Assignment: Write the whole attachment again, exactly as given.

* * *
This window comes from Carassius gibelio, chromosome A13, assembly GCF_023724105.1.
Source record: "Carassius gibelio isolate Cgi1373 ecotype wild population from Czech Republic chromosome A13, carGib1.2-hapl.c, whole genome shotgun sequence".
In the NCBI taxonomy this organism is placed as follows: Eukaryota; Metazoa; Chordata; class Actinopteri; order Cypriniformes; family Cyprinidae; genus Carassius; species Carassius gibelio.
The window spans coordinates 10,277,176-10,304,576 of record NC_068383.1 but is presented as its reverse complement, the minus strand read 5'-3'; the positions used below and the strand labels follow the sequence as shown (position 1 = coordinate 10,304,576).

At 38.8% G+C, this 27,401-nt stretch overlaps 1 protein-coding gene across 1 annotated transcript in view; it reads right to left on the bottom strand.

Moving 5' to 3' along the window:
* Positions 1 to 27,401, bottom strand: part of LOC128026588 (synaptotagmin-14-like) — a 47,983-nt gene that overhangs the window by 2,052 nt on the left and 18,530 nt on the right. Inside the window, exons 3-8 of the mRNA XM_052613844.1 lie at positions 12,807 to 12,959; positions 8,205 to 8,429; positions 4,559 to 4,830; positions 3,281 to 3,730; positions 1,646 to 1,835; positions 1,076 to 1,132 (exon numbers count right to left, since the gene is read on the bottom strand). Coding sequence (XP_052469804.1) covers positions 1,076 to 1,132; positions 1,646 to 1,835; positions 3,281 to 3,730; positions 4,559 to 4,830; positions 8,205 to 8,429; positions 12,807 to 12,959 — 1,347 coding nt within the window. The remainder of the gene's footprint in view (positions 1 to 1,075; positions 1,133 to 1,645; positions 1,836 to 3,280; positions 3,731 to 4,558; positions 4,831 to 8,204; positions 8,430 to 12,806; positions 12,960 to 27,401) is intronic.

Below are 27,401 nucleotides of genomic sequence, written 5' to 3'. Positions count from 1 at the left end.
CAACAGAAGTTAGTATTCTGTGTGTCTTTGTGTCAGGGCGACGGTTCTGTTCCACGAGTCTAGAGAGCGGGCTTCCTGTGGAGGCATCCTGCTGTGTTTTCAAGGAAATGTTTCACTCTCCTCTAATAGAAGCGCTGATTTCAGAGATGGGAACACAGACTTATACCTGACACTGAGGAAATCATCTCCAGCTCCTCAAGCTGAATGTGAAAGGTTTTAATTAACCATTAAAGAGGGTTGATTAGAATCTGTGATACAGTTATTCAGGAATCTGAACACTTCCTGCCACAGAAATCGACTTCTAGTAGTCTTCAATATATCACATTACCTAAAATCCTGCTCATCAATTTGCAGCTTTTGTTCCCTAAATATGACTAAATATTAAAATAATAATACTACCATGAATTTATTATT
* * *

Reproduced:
This window comes from Carassius gibelio, chromosome A13, assembly GCF_023724105.1.
Source record: "Carassius gibelio isolate Cgi1373 ecotype wild population from Czech Republic chromosome A13, carGib1.2-hapl.c, whole genome shotgun sequence".
In the NCBI taxonomy this organism is placed as follows: Eukaryota; Metazoa; Chordata; class Actinopteri; order Cypriniformes; family Cyprinidae; genus Carassius; species Carassius gibelio.
The window spans coordinates 10,277,176-10,304,576 of record NC_068383.1 but is presented as its reverse complement, the minus strand read 5'-3'; the positions used below and the strand labels follow the sequence as shown (position 1 = coordinate 10,304,576).

At 38.8% G+C, this 27,401-nt stretch overlaps 1 protein-coding gene across 1 annotated transcript in view; it reads right to left on the bottom strand.

Moving 5' to 3' along the window:
* Positions 1 to 27,401, bottom strand: part of LOC128026588 (synaptotagmin-14-like) — a 47,983-nt gene that overhangs the window by 2,052 nt on the left and 18,530 nt on the right. Inside the window, exons 3-8 of the mRNA XM_052613844.1 lie at positions 12,807 to 12,959; positions 8,205 to 8,429; positions 4,559 to 4,830; positions 3,281 to 3,730; positions 1,646 to 1,835; positions 1,076 to 1,132 (exon numbers count right to left, since the gene is read on the bottom strand). Coding sequence (XP_052469804.1) covers positions 1,076 to 1,132; positions 1,646 to 1,835; positions 3,281 to 3,730; positions 4,559 to 4,830; positions 8,205 to 8,429; positions 12,807 to 12,959 — 1,347 coding nt within the window. The remainder of the gene's footprint in view (positions 1 to 1,075; positions 1,133 to 1,645; positions 1,836 to 3,280; positions 3,731 to 4,558; positions 4,831 to 8,204; positions 8,430 to 12,806; positions 12,960 to 27,401) is intronic.

Below are 27,401 nucleotides of genomic sequence, written 5' to 3'. Positions count from 1 at the left end.
CAACAGAAGTTAGTATTCTGTGTGTCTTTGTGTCAGGGCGACGGTTCTGTTCCACGAGTCTAGAGAGCGGGCTTCCTGTGGAGGCATCCTGCTGTGTTTTCAAGGAAATGTTTCACTCTCCTCTAATAGAAGCGCTGATTTCAGAGATGGGAACACAGACTTATACCTGACACTGAGGAAATCATCTCCAGCTCCTCAAGCTGAATGTGAAAGGTTTTAATTAACCATTAAAGAGGGTTGATTAGAATCTGTGATACAGTTATTCAGGAATCTGAACACTTCCTGCCACAGAAATCGACTTCTAGTAGTCTTCAATATATCACATTACCTAAAATCCTGCTCATCAATTTGCAGCTTTTGTTCCCTAAATATGACTAAATATTAAAATAATAATACTACCATGAATTTATTATT